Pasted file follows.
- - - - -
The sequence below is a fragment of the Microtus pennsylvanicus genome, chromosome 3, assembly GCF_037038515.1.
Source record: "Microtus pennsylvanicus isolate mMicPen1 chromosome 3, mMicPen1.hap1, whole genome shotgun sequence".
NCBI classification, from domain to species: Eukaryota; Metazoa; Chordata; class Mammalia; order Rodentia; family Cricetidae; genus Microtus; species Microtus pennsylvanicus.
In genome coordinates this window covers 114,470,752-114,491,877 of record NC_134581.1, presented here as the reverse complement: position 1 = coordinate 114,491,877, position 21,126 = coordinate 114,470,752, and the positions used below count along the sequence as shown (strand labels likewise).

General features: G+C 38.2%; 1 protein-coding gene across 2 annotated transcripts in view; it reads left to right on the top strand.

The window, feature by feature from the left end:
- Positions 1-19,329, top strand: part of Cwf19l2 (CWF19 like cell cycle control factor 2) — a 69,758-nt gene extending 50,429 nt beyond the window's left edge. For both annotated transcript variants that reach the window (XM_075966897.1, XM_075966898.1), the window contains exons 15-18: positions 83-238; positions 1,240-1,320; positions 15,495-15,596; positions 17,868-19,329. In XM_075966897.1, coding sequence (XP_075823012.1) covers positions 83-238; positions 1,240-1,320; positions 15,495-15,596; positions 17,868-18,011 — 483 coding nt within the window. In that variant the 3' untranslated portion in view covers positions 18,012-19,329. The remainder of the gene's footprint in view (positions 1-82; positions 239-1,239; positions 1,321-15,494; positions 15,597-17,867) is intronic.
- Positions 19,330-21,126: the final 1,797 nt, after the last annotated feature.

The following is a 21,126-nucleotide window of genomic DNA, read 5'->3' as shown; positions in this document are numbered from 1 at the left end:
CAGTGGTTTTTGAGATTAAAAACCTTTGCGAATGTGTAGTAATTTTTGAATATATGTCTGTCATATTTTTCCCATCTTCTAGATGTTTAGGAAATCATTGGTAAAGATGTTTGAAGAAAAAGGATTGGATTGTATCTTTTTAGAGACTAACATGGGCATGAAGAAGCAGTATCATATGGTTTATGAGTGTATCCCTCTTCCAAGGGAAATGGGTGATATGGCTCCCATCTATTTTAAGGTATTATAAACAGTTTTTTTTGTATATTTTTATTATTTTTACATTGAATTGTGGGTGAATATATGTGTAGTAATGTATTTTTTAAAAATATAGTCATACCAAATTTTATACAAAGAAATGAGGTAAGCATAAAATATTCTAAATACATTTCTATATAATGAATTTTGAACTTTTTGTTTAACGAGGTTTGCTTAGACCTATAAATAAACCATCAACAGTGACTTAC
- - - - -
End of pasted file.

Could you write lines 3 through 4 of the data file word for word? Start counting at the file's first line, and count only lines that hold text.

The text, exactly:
NCBI classification, from domain to species: Eukaryota; Metazoa; Chordata; class Mammalia; order Rodentia; family Cricetidae; genus Microtus; species Microtus pennsylvanicus.
In genome coordinates this window covers 114,470,752-114,491,877 of record NC_134581.1, presented here as the reverse complement: position 1 = coordinate 114,491,877, position 21,126 = coordinate 114,470,752, and the positions used below count along the sequence as shown (strand labels likewise).